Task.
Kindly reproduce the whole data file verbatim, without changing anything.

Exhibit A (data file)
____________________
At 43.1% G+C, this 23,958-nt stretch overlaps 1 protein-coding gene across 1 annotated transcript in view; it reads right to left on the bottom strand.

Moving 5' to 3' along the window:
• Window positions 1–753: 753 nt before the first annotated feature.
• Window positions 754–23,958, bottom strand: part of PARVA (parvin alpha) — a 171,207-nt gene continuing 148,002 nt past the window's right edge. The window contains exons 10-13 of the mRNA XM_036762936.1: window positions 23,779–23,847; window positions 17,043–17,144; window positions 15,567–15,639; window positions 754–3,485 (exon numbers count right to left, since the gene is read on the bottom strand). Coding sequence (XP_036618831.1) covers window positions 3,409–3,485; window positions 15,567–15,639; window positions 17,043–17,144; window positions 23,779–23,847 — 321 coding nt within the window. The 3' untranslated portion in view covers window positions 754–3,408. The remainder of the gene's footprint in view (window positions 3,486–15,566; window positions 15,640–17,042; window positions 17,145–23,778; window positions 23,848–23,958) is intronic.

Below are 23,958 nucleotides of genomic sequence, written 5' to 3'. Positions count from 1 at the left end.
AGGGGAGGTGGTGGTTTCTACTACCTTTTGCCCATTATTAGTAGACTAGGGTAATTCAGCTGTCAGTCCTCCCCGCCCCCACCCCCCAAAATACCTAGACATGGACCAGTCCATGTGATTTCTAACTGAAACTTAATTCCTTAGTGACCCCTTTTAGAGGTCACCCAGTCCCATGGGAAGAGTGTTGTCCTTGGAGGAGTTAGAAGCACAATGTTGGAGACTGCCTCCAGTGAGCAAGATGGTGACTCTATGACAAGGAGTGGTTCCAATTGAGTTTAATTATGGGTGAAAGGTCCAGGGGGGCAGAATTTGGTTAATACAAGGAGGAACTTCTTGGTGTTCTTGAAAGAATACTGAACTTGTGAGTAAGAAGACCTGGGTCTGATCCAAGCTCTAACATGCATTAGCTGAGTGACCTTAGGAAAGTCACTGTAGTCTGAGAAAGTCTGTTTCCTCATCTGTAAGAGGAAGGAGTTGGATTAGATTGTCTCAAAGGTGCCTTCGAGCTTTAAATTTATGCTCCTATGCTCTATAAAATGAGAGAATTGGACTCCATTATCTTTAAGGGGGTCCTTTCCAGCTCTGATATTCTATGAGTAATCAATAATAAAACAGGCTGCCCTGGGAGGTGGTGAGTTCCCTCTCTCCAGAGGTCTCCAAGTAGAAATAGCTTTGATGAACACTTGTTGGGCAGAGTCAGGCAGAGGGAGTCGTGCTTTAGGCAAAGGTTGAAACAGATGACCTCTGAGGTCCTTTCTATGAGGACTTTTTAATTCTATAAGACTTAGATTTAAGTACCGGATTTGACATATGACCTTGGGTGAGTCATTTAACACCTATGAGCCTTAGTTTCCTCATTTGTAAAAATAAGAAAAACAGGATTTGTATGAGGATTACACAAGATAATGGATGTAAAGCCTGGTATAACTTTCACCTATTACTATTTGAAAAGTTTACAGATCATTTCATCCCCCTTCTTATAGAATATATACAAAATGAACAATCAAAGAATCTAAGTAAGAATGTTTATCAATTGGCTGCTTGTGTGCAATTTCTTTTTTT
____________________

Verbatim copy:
At 43.1% G+C, this 23,958-nt stretch overlaps 1 protein-coding gene across 1 annotated transcript in view; it reads right to left on the bottom strand.

Moving 5' to 3' along the window:
• Window positions 1–753: 753 nt before the first annotated feature.
• Window positions 754–23,958, bottom strand: part of PARVA (parvin alpha) — a 171,207-nt gene continuing 148,002 nt past the window's right edge. The window contains exons 10-13 of the mRNA XM_036762936.1: window positions 23,779–23,847; window positions 17,043–17,144; window positions 15,567–15,639; window positions 754–3,485 (exon numbers count right to left, since the gene is read on the bottom strand). Coding sequence (XP_036618831.1) covers window positions 3,409–3,485; window positions 15,567–15,639; window positions 17,043–17,144; window positions 23,779–23,847 — 321 coding nt within the window. The 3' untranslated portion in view covers window positions 754–3,408. The remainder of the gene's footprint in view (window positions 3,486–15,566; window positions 15,640–17,042; window positions 17,145–23,778; window positions 23,848–23,958) is intronic.

Below are 23,958 nucleotides of genomic sequence, written 5' to 3'. Positions count from 1 at the left end.
AGGGGAGGTGGTGGTTTCTACTACCTTTTGCCCATTATTAGTAGACTAGGGTAATTCAGCTGTCAGTCCTCCCCGCCCCCACCCCCCAAAATACCTAGACATGGACCAGTCCATGTGATTTCTAACTGAAACTTAATTCCTTAGTGACCCCTTTTAGAGGTCACCCAGTCCCATGGGAAGAGTGTTGTCCTTGGAGGAGTTAGAAGCACAATGTTGGAGACTGCCTCCAGTGAGCAAGATGGTGACTCTATGACAAGGAGTGGTTCCAATTGAGTTTAATTATGGGTGAAAGGTCCAGGGGGGCAGAATTTGGTTAATACAAGGAGGAACTTCTTGGTGTTCTTGAAAGAATACTGAACTTGTGAGTAAGAAGACCTGGGTCTGATCCAAGCTCTAACATGCATTAGCTGAGTGACCTTAGGAAAGTCACTGTAGTCTGAGAAAGTCTGTTTCCTCATCTGTAAGAGGAAGGAGTTGGATTAGATTGTCTCAAAGGTGCCTTCGAGCTTTAAATTTATGCTCCTATGCTCTATAAAATGAGAGAATTGGACTCCATTATCTTTAAGGGGGTCCTTTCCAGCTCTGATATTCTATGAGTAATCAATAATAAAACAGGCTGCCCTGGGAGGTGGTGAGTTCCCTCTCTCCAGAGGTCTCCAAGTAGAAATAGCTTTGATGAACACTTGTTGGGCAGAGTCAGGCAGAGGGAGTCGTGCTTTAGGCAAAGGTTGAAACAGATGACCTCTGAGGTCCTTTCTATGAGGACTTTTTAATTCTATAAGACTTAGATTTAAGTACCGGATTTGACATATGACCTTGGGTGAGTCATTTAACACCTATGAGCCTTAGTTTCCTCATTTGTAAAAATAAGAAAAACAGGATTTGTATGAGGATTACACAAGATAATGGATGTAAAGCCTGGTATAACTTTCACCTATTACTATTTGAAAAGTTTACAGATCATTTCATCCCCCTTCTTATAGAATATATACAAAATGAACAATCAAAGAATCTAAGTAAGAATGTTTATCAATTGGCTGCTTGTGTGCAATTTCTTTTTTT